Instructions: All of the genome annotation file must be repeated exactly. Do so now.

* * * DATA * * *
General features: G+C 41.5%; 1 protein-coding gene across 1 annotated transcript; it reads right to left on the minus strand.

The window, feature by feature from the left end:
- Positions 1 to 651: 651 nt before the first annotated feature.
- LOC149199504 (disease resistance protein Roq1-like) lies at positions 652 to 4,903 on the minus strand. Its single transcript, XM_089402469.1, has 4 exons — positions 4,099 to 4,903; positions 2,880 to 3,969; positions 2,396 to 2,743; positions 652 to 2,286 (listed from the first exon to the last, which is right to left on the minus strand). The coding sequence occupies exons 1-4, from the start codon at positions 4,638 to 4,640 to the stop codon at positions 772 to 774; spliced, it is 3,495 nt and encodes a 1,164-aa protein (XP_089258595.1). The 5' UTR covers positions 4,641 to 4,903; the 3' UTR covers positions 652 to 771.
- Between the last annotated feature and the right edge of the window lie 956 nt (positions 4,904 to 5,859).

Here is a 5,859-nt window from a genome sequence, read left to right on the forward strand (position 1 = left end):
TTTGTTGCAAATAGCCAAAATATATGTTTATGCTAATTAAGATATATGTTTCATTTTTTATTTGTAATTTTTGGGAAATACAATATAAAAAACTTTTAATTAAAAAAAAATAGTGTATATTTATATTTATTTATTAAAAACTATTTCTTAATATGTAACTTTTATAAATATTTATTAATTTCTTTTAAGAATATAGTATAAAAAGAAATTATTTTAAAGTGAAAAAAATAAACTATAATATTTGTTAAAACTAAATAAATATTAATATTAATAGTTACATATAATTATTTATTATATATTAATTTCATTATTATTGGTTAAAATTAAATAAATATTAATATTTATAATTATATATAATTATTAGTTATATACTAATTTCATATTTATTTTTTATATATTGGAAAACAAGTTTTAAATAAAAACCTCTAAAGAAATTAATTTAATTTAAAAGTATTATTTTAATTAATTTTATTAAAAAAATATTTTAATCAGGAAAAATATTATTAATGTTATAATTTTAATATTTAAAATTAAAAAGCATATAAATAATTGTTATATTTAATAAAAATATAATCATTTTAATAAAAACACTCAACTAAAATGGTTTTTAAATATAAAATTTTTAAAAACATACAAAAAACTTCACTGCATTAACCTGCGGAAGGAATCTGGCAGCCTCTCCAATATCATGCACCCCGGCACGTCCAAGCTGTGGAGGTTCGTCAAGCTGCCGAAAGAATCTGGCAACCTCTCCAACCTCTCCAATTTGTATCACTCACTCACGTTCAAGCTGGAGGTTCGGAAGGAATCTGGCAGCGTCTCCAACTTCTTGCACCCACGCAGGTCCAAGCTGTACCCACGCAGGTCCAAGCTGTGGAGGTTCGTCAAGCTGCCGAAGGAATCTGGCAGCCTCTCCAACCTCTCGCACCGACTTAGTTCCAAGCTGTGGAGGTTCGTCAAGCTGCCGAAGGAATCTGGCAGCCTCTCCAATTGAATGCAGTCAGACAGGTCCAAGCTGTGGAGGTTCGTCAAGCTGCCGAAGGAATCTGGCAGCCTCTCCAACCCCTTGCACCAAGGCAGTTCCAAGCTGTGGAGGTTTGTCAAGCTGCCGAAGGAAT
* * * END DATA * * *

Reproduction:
General features: G+C 41.5%; 1 protein-coding gene across 1 annotated transcript; it reads right to left on the minus strand.

The window, feature by feature from the left end:
- Positions 1 to 651: 651 nt before the first annotated feature.
- LOC149199504 (disease resistance protein Roq1-like) lies at positions 652 to 4,903 on the minus strand. Its single transcript, XM_089402469.1, has 4 exons — positions 4,099 to 4,903; positions 2,880 to 3,969; positions 2,396 to 2,743; positions 652 to 2,286 (listed from the first exon to the last, which is right to left on the minus strand). The coding sequence occupies exons 1-4, from the start codon at positions 4,638 to 4,640 to the stop codon at positions 772 to 774; spliced, it is 3,495 nt and encodes a 1,164-aa protein (XP_089258595.1). The 5' UTR covers positions 4,641 to 4,903; the 3' UTR covers positions 652 to 771.
- Between the last annotated feature and the right edge of the window lie 956 nt (positions 4,904 to 5,859).

Here is a 5,859-nt window from a genome sequence, read left to right on the forward strand (position 1 = left end):
TTTGTTGCAAATAGCCAAAATATATGTTTATGCTAATTAAGATATATGTTTCATTTTTTATTTGTAATTTTTGGGAAATACAATATAAAAAACTTTTAATTAAAAAAAAATAGTGTATATTTATATTTATTTATTAAAAACTATTTCTTAATATGTAACTTTTATAAATATTTATTAATTTCTTTTAAGAATATAGTATAAAAAGAAATTATTTTAAAGTGAAAAAAATAAACTATAATATTTGTTAAAACTAAATAAATATTAATATTAATAGTTACATATAATTATTTATTATATATTAATTTCATTATTATTGGTTAAAATTAAATAAATATTAATATTTATAATTATATATAATTATTAGTTATATACTAATTTCATATTTATTTTTTATATATTGGAAAACAAGTTTTAAATAAAAACCTCTAAAGAAATTAATTTAATTTAAAAGTATTATTTTAATTAATTTTATTAAAAAAATATTTTAATCAGGAAAAATATTATTAATGTTATAATTTTAATATTTAAAATTAAAAAGCATATAAATAATTGTTATATTTAATAAAAATATAATCATTTTAATAAAAACACTCAACTAAAATGGTTTTTAAATATAAAATTTTTAAAAACATACAAAAAACTTCACTGCATTAACCTGCGGAAGGAATCTGGCAGCCTCTCCAATATCATGCACCCCGGCACGTCCAAGCTGTGGAGGTTCGTCAAGCTGCCGAAAGAATCTGGCAACCTCTCCAACCTCTCCAATTTGTATCACTCACTCACGTTCAAGCTGGAGGTTCGGAAGGAATCTGGCAGCGTCTCCAACTTCTTGCACCCACGCAGGTCCAAGCTGTACCCACGCAGGTCCAAGCTGTGGAGGTTCGTCAAGCTGCCGAAGGAATCTGGCAGCCTCTCCAACCTCTCGCACCGACTTAGTTCCAAGCTGTGGAGGTTCGTCAAGCTGCCGAAGGAATCTGGCAGCCTCTCCAATTGAATGCAGTCAGACAGGTCCAAGCTGTGGAGGTTCGTCAAGCTGCCGAAGGAATCTGGCAGCCTCTCCAACCCCTTGCACCAAGGCAGTTCCAAGCTGTGGAGGTTTGTCAAGCTGCCGAAGGAAT